Defining the problem
Defining the Problem
Investigative Torture is:
The use of torture during the investigative stage of criminal justice proceedings, often shortly after arrest or initial detention. Torture is used to coerce confessions and often is the simplest means by which to expedite the investigative process.
The UN Special Rapporteur on Torture has observed that it is usually “ordinary people” suspected of “ordinary” crime who are most commonly the victims of torture and other ill-treatment. UN Special Rapporteur on Torture, Manfred Nowak, Interim Report on torture and other cruel, inhuman or degrading treatment or punishment, A/64/215, submitted to the General Assembly August 3, 2009, at paragraphs 40/41.
Of the nearly ten million people detained globally, those held in pretrial detention face the most significant risk of torture and other forms of ill-treatment. Roy Walmsley, World Prison Population List, eighth edition, January 2009, King’s College London, International Centre for Prison Studies, http://www.kcl.ac.uk/depsta/law/research/icps/downloads/wppl-8th_41.pdf.
Pre–trial Detention is:
The detainment of an accused person in a criminal case before the trial has taken place. Though pre-trial detainees have not been found guilty of any crime, they are still deprived of their freedom, either because they cannot afford bail or because bail has been denied. Pre-trial detention exposes countless individuals to horrific conditions and abuse – often for months or years – before any hearing on the merits of their case has been held.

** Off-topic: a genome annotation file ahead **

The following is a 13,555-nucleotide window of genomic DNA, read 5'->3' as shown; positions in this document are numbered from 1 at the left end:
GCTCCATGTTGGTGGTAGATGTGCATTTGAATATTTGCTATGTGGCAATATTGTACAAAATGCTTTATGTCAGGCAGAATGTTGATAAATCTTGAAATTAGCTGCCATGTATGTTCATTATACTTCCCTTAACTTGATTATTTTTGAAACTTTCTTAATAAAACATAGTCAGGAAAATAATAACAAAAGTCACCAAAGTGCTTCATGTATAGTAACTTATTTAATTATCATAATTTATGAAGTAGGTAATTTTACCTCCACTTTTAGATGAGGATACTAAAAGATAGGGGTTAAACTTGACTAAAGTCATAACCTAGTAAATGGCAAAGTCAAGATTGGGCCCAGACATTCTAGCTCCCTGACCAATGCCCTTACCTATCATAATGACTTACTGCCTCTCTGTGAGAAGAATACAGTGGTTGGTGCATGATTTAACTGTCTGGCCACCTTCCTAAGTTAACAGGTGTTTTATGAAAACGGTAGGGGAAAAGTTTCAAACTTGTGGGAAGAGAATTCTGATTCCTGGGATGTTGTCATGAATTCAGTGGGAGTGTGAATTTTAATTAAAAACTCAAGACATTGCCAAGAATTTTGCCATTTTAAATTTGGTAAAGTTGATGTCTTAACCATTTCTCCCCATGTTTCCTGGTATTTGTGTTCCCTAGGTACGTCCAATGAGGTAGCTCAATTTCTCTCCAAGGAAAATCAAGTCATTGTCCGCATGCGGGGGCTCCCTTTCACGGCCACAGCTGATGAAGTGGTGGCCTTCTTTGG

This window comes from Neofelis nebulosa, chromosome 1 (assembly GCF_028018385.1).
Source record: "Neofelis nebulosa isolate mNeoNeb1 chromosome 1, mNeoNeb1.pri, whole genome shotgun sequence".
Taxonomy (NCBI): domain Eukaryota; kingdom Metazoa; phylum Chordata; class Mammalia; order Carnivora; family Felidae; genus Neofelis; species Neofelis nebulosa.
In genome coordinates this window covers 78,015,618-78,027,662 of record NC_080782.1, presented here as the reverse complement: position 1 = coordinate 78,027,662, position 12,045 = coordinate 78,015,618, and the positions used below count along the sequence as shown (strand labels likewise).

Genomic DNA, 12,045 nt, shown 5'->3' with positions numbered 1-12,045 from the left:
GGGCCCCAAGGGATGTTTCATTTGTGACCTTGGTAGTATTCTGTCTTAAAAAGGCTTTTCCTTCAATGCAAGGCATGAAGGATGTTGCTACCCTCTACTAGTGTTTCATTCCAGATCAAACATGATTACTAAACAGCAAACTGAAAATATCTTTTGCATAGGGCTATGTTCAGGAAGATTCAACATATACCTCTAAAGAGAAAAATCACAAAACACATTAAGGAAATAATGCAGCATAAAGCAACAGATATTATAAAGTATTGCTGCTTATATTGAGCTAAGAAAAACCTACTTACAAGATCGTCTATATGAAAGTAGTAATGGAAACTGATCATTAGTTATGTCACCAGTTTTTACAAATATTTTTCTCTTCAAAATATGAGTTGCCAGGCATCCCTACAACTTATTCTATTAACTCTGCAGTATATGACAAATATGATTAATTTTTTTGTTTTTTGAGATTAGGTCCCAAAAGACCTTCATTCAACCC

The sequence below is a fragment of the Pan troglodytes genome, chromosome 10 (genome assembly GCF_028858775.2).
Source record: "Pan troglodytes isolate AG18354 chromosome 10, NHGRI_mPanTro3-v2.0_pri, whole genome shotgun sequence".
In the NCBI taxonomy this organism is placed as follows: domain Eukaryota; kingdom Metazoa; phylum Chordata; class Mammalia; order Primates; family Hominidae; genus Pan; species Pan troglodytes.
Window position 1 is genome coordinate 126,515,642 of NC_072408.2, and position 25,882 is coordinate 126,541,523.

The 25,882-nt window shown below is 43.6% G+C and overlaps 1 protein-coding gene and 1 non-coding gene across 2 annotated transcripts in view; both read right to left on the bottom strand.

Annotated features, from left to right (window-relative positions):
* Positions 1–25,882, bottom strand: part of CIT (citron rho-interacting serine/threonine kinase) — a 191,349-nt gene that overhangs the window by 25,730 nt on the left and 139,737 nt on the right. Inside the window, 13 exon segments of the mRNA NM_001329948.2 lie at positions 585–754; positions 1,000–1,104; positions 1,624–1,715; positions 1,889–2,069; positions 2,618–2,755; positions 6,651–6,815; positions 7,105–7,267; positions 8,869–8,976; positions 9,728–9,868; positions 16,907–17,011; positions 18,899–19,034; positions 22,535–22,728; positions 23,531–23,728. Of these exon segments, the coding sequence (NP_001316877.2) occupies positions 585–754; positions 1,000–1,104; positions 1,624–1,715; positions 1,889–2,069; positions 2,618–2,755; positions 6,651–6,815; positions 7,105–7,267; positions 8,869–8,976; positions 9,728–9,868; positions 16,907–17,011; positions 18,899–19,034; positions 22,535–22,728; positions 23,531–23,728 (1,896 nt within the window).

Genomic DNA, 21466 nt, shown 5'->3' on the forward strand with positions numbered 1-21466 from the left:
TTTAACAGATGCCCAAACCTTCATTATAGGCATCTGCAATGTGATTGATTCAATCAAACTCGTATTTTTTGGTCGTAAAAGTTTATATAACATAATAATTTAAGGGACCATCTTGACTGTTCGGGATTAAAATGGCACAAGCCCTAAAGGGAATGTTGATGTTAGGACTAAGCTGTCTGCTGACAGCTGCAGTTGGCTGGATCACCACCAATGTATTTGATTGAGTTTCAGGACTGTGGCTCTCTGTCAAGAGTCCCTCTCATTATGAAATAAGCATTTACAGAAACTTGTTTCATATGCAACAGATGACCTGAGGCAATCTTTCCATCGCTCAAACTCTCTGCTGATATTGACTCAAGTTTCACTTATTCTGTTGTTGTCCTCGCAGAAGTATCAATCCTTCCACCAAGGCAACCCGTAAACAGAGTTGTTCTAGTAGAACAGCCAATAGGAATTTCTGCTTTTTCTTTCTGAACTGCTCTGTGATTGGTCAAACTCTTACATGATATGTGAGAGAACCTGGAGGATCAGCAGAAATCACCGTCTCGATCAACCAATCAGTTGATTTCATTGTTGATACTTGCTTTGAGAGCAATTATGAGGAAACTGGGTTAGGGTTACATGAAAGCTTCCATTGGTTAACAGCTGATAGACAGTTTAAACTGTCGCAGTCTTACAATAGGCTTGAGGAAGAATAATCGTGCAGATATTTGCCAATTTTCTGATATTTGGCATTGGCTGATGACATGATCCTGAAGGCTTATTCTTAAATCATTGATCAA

“Excessive and arbitrary pretrial detention is an overlooked form of human rights abuse that affects millions of people each year, causing and deepening poverty, stunting economic development, spreading disease, and undermining the rule of law.” Pretrial Detention and Health: Unintended Consequences, Deadly Results, Open Society Foundations, New York, at p. 5.
In many countries, half of the detainees in the criminal justice system are awaiting trial; in some countries the proportion is over 80 percent. See R. Walmsley, World Pretrial/Remand Imprisonment List (Pretrial detainees and other remand prisoners in all five continents), International Centre for Prison Studies, King’s College, London, 2008 , at www.kcl.ac.uk/depsta/law/research/icps/downloads/WPTRIL.pdf
“Those entering pretrial detention come from the poorest and most marginalized echelons of society, who are least equipped to deal with the criminal justice process and the experiences of detention”. Salla, Ballesteros, et al., Democracy, Human Rights and Prison Conditions in South America (São Paulo: 2008, Center for the Study of Violence, University of São Paulo.)